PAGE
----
Alyssa Milano Pushes Back Against Georgia’s Heartbeat Bill

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Mary Margaret Olohan Social Issues Reporter
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Actress Alyssa Milano pushed back Tuesday against a Georgia bill banning abortion after a heartbeat is detected in a letter to Republican Gov. Brian Kemp signed by about 30 other Georgia-based TV and film makers.

Milano, who is currently filming her Netflix comedy “Insatiable” in Atlanta, brought a letter to Kemp’s office in Atlanta urging him to veto the so-called heartbeat bill. The bill plans to ban abortions after the baby’s heartbeat can be detected.

Milano has claimed the bill strips “women of their bodily autonomy.” (RELATED: Alyssa Milano Says ‘The Red MAGA Hat Is The New White Hood’)

(Actor Alyssa Milano attends the Kavanaugh hearings REUTERS/Jim Bourg)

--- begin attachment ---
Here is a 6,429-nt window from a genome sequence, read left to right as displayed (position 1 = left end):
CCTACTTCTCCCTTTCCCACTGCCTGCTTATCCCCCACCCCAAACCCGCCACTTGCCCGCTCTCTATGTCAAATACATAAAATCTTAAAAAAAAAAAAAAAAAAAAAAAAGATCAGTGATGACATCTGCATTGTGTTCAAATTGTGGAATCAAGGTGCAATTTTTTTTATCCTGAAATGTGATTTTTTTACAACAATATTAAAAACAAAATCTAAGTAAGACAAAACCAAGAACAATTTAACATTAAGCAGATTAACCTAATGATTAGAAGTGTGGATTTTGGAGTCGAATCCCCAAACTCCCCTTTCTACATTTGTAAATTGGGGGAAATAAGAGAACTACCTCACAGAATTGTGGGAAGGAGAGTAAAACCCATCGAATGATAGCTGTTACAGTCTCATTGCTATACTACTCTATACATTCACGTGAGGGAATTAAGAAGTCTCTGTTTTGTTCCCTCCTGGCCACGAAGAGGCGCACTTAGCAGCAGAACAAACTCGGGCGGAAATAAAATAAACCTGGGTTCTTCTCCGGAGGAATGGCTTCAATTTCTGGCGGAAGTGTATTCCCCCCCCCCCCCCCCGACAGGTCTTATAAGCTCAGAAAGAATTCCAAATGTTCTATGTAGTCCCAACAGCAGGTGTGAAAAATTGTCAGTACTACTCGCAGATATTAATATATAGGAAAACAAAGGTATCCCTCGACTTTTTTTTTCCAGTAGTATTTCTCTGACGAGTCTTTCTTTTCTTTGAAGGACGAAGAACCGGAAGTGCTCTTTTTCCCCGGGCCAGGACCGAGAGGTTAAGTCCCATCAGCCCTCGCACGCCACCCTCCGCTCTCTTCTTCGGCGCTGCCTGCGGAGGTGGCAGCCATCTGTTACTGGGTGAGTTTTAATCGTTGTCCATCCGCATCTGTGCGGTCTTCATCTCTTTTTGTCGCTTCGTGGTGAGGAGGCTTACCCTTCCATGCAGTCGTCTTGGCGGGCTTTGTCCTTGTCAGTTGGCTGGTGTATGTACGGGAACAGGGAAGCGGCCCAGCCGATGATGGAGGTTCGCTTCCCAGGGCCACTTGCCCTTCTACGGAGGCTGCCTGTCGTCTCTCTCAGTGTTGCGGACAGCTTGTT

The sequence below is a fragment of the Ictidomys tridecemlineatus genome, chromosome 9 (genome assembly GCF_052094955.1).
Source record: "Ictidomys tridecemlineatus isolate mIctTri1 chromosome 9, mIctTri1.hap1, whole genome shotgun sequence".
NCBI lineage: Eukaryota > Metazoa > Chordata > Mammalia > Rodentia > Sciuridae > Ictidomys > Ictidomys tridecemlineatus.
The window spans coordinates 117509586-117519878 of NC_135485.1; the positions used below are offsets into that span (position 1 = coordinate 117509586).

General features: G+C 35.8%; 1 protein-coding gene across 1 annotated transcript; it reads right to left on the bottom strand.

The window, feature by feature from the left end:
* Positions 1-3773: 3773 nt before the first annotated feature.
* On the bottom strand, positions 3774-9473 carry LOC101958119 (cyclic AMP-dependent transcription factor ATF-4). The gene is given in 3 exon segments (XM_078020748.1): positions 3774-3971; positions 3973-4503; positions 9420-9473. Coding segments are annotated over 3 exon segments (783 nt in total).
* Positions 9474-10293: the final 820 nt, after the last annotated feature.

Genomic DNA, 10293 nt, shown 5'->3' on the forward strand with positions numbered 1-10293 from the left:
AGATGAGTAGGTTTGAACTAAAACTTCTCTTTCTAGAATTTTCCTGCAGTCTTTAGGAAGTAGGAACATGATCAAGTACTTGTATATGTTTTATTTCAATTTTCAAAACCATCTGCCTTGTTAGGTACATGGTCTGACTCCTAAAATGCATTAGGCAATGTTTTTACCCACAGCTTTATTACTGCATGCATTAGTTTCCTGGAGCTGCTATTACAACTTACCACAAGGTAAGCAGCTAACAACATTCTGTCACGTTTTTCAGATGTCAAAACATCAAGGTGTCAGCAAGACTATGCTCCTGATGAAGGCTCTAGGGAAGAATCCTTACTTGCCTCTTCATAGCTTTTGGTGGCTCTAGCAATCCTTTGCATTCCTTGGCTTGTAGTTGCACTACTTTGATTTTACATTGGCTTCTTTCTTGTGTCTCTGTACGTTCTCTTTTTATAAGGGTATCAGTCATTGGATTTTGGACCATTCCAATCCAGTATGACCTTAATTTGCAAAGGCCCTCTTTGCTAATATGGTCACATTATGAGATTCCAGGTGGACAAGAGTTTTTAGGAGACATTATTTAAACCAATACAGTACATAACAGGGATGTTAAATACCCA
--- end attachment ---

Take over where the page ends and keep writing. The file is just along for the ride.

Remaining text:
The heartbeat bill (HB 481) would not apply in cases of rape, incest, or if the mother’s life was in danger, according to the Atlanta Journal-Constitution. If a woman conceived through rape or incest, she would have to file a police report in order to have the abortion performed.

“We are going to do everything in our power to move our industry to a safer state for women if HB 481 becomes law,” Milano said, according to the Atlanta Journal-Constitution.

Despite Milano’s outcry, Kemp plans to sign the heartbeat bill in April. The Georgia General Assembly approved the bill on March 29.

“I can’t govern because I’m worried about what someone in Hollywood thinks about me,” Kemp told The Atlanta Journal-Constitution. “I ran the last two years on these issues, and I got elected with the largest number of votes in the history of the state of Georgia, and I’m doing what I told people I would do.”

Before the bill was approved, Milano and her fellow actors sent letters to a large variety of production companies including HBO, Sony, Disney, Universal, Marvel and Netflix, pushing them to take stances against the bill. Fox News reports that Georgia has become a major film hub in the last year, producing “$9.5 billion in economic impact and $2.7 billion in direct spending.”

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